OneWeb is looking to cement its place in the IFC (in-flight connectivity) market through a new distribution partnership with Hughes that will add LEO broadband connectivity to its in-flight WiFi offerings.
The partnership: Under the agreement, Hughes, which already offers IFC services to airlines, will utilize OneWeb’s constellation to offer LEO-specific connectivity. Airlines will be able to install Hughes’ electronically steered arrays to connect with the LEO sats.
The partnership covers two IFC packages for airline customers:
- A LEO-only offering
- A fusion offering, which would switch between LEO and GEO connectivity as needed throughout a flight
This partnership follows an agreement last year between OneWeb and GoGo Business Aviation that also used Hughes arrays to provide LEO IFC service to business flights.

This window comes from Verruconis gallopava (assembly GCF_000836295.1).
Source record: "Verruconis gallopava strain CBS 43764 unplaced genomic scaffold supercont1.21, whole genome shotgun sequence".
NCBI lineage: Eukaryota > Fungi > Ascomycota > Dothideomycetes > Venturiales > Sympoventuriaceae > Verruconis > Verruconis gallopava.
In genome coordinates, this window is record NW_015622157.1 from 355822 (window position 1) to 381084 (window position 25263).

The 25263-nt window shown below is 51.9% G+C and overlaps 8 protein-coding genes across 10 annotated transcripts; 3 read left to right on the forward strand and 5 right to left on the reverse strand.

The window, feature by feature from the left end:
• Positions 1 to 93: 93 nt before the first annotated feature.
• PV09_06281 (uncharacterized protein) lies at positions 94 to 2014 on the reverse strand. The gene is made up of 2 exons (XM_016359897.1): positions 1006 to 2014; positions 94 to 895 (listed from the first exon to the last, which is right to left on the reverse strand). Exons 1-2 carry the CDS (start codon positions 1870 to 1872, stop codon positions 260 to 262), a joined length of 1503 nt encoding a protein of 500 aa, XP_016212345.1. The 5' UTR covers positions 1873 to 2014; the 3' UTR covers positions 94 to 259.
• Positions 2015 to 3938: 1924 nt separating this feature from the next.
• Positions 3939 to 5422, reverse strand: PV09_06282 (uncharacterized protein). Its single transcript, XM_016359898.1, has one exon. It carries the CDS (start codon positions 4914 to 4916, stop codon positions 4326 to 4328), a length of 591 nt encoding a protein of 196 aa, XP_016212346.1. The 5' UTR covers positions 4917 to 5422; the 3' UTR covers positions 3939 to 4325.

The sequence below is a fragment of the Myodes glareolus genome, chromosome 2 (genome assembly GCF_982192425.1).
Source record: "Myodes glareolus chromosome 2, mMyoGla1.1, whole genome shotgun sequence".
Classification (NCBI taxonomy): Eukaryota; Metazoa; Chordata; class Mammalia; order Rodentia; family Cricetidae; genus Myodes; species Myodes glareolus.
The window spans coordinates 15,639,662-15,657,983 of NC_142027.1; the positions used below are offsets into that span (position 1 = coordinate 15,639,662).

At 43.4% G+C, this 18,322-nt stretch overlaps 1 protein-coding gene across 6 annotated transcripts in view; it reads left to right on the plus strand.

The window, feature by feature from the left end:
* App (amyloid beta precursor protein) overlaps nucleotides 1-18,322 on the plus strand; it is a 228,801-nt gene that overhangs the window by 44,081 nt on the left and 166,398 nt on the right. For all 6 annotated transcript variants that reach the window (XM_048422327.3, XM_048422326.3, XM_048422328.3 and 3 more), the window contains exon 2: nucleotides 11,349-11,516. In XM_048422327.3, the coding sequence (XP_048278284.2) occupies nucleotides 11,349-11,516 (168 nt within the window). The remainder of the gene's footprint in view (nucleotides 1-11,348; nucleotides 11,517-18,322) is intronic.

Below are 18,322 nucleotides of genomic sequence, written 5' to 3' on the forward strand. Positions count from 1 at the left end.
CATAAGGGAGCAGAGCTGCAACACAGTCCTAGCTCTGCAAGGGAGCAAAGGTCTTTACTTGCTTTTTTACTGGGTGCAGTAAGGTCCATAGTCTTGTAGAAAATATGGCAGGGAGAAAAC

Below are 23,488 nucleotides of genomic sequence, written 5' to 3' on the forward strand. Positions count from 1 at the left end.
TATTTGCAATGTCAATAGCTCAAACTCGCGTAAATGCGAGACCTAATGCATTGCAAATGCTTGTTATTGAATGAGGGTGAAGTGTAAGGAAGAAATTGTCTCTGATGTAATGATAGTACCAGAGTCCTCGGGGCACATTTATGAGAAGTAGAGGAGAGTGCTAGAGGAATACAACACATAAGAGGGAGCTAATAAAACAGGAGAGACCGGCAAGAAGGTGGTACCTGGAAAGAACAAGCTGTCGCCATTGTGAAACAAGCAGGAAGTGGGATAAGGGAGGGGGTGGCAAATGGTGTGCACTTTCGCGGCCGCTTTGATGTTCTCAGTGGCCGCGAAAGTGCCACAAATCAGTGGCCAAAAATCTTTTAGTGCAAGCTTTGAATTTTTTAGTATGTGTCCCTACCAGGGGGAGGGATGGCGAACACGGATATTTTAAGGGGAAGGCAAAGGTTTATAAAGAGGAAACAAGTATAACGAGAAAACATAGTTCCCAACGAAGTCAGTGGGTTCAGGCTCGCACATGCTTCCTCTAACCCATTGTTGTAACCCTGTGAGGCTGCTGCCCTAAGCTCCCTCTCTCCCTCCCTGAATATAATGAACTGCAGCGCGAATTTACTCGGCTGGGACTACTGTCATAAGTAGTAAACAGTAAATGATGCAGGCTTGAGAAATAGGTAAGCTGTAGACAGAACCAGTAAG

Sussing the market: Euroconsult estimates that 9,900 commercial aircraft operated by more than 120 airlines offer WiFi in the skies, according to a report on the state of IFC published last year, but there’s lots of room for growth. By 2031, the report predicted, more than double that number of aircraft will have WiFi connectivity in flight, representing ~58% market penetration.
The past few years, competition between broadband providers has been heating up in the aviation market. Viasat has deals to provide connectivity from GEO to Southwest, Virgin Atlantic, and a number of other airlines. On the LEO side, SpaceX launched its Starlink Aviation service last year and has signed agreements with JSX and Hawaiian Airlines.